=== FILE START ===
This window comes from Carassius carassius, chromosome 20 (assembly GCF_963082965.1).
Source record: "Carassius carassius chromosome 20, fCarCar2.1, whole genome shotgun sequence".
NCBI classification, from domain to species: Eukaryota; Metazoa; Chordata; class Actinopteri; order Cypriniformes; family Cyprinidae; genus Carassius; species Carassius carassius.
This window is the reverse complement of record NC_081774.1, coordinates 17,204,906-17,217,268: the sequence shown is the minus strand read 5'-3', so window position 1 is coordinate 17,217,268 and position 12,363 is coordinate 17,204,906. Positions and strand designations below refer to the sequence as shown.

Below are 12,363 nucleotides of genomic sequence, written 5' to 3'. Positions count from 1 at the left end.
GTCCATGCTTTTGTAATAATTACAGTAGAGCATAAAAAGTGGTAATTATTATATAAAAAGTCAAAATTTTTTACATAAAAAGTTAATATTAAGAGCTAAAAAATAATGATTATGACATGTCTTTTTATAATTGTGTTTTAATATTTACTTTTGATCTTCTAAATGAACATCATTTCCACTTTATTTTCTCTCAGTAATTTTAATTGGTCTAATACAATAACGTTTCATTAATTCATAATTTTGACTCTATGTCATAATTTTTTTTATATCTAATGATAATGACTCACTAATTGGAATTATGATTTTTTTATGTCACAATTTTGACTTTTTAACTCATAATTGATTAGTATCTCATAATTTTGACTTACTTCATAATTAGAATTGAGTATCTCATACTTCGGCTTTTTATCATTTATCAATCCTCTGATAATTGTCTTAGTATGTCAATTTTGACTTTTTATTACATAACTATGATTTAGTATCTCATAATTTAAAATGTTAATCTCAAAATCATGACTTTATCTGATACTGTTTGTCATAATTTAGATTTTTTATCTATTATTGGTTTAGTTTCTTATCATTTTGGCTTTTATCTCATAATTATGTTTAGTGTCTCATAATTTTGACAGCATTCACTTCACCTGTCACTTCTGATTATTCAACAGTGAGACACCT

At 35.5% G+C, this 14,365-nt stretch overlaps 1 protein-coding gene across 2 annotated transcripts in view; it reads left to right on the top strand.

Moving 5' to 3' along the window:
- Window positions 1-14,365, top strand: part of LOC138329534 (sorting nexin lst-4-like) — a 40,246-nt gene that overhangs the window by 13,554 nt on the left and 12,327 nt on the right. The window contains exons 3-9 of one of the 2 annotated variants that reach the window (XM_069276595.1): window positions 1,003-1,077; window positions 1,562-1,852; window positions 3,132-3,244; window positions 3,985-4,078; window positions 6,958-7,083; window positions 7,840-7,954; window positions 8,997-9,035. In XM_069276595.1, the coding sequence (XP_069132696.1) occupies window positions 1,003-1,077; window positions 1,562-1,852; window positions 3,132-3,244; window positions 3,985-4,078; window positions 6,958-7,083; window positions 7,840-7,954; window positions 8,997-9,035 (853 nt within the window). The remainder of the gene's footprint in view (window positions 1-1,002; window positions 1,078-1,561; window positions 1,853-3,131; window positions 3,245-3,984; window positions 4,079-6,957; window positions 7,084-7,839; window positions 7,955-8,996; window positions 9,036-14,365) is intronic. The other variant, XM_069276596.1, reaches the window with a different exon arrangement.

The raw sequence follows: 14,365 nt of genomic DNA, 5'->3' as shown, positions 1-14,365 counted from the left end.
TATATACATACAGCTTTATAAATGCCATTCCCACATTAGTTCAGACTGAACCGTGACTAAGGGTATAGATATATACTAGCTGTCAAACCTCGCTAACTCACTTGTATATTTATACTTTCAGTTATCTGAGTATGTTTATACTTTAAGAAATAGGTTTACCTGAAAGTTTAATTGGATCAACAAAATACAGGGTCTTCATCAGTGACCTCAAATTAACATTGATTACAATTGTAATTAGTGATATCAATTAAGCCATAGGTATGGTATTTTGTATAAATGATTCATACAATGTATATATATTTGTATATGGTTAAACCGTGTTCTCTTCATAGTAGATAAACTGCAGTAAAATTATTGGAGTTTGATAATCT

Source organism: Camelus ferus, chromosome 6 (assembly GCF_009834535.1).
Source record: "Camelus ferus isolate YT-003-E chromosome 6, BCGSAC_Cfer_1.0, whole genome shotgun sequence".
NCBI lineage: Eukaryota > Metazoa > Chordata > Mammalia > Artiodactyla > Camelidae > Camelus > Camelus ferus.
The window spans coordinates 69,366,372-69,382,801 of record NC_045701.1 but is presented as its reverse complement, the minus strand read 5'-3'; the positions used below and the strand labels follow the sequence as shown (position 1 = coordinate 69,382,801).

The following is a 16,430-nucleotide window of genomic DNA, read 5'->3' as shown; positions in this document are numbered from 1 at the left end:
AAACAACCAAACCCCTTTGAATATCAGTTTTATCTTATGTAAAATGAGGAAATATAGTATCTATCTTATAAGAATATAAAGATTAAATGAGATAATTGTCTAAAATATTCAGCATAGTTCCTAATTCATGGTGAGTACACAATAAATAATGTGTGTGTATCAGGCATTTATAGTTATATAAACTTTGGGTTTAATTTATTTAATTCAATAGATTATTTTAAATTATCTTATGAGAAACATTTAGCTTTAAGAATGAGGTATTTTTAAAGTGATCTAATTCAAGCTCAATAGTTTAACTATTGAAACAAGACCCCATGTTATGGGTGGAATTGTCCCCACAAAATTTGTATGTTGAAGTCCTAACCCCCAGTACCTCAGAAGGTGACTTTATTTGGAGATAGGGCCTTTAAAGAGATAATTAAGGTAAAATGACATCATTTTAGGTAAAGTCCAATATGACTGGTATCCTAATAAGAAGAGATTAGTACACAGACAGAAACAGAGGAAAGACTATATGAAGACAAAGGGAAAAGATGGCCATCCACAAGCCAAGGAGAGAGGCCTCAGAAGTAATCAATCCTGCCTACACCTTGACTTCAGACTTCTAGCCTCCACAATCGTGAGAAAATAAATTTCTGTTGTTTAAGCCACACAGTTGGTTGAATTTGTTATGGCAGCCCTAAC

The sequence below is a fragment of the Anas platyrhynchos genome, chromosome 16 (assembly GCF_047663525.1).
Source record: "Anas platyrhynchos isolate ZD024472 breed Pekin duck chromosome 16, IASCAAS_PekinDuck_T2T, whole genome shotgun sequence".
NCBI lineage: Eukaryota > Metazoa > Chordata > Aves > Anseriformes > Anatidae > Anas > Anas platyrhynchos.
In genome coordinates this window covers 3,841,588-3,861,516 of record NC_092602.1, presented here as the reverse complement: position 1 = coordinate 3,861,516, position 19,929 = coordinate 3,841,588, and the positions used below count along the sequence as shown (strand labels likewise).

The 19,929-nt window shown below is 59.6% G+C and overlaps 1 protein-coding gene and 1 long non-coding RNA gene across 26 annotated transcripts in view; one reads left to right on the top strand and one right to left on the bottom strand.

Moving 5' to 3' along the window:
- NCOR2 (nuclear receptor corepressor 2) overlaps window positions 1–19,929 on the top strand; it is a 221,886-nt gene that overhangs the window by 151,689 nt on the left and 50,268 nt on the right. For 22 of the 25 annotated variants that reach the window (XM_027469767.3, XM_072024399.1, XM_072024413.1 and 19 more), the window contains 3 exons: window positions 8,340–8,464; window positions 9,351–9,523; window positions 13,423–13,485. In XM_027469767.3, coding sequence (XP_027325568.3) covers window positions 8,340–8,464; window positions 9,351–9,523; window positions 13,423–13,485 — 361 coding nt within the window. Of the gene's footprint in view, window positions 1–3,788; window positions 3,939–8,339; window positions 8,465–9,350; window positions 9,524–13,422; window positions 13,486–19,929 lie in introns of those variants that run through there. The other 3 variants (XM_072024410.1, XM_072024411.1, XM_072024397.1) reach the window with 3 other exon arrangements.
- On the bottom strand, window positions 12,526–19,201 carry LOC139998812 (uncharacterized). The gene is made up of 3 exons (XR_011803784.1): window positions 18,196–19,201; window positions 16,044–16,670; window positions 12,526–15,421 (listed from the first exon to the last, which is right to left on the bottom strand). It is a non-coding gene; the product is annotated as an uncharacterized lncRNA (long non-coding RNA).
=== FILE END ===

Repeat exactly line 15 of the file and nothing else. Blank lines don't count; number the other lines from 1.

The window spans coordinates 69,366,372-69,382,801 of record NC_045701.1 but is presented as its reverse complement, the minus strand read 5'-3'; the positions used below and the strand labels follow the sequence as shown (position 1 = coordinate 69,382,801).